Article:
U.S. Rep. Ro Khanna (D- Calif.) introduced a legislation to award the Congressional Gold Medal to civil rights icon the Rev. James Lawson, who celebrated his 90th birthday this year.
The legislation was introduced on November 14 with more than two dozen co-sponsors.
Lawson joined the sponsors and others including Democratic Whip Steny Hoyer for a reception on Capitol Hill to honor his work and announce the introduction of the legislation, which Khanna and the co-sponsors plan to reintroduce in every Congress until it is passed, according to a press release from Khanna’s office.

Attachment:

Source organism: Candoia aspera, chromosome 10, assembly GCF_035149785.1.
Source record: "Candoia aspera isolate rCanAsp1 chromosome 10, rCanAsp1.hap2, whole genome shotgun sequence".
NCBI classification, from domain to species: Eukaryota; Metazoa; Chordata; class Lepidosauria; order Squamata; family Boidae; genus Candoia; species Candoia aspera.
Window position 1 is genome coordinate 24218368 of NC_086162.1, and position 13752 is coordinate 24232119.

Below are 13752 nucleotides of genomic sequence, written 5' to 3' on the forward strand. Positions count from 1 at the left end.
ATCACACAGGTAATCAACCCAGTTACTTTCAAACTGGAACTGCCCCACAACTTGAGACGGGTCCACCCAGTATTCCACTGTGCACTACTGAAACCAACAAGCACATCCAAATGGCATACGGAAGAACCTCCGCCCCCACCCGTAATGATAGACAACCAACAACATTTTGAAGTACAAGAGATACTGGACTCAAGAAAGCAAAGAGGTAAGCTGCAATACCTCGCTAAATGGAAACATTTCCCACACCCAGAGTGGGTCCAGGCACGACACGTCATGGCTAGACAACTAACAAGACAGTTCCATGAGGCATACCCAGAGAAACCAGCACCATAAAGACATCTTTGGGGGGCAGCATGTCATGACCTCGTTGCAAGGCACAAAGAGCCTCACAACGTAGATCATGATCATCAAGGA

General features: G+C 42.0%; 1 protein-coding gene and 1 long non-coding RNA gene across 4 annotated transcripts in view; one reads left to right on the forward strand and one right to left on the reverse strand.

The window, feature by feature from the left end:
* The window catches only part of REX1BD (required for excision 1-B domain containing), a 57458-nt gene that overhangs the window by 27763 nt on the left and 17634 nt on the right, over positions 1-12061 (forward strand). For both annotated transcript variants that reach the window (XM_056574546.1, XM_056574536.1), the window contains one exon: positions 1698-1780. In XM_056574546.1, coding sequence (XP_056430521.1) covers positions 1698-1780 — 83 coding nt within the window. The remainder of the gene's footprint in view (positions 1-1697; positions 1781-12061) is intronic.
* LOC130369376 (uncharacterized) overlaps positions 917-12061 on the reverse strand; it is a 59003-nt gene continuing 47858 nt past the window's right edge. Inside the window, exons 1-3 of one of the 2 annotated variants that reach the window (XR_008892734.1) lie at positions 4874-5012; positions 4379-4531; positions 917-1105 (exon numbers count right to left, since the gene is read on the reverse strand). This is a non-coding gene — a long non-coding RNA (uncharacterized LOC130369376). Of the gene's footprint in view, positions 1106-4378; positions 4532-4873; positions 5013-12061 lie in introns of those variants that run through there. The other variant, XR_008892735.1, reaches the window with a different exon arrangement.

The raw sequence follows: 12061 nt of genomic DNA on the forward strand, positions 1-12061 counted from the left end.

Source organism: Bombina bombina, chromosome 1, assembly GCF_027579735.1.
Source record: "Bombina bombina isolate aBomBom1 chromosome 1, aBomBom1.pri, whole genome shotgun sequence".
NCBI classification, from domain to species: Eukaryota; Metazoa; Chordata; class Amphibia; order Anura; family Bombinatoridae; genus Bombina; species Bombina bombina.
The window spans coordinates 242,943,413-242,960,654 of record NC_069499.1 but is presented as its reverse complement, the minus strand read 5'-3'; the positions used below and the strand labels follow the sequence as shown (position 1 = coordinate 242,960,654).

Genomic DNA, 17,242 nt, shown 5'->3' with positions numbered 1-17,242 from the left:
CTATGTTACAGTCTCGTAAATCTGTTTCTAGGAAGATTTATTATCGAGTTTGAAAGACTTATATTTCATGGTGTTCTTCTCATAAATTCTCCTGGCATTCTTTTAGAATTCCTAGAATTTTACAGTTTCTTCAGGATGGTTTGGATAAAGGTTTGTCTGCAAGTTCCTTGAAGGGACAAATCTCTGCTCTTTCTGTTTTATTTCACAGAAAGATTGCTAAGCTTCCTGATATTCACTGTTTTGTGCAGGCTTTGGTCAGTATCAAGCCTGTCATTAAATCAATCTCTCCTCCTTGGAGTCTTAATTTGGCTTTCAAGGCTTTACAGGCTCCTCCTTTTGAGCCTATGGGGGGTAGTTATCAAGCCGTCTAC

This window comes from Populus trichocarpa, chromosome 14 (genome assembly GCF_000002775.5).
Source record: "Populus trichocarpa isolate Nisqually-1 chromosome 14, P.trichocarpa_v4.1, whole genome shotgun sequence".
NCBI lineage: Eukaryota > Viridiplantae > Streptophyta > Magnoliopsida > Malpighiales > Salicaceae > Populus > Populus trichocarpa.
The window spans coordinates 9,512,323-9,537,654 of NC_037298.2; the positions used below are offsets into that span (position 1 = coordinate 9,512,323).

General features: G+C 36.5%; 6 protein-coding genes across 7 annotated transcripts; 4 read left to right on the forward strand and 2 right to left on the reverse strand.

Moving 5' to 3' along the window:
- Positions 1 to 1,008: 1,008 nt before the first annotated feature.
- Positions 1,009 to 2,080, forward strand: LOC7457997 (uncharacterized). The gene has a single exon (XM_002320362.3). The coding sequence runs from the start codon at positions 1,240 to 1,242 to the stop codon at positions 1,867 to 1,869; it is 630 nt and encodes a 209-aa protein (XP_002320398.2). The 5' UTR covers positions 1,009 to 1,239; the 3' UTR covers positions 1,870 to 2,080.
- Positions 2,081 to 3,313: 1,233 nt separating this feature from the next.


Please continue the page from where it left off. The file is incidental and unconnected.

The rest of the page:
Lawson is recognized as among the most consequential leaders of the Civil Rights Movement and he spent three years in India as a missionary, studying Mahatma Gandhi’s strategy of nonviolence before returning to the U.S. to become a leader in the Civil Rights movement.
Called the “architect of the Civil Rights Movement” by Rep. John Lewis, Lawson trained many civil rights activists including the Little Rock Nine and organized campaigns like the Freedom Riders and the Nashville lunch counter sit-ins, the press release said.
On the other hand, Khanna’s grandfather, Amaranth Vidyalankar, was imprisoned alongside Gandhi during India’s independence movement and that is what inspired Khanna to commit his life to human rights.
According to the press release, the original co-sponsors of the bill include Washington Rep. Pramila Jayapal.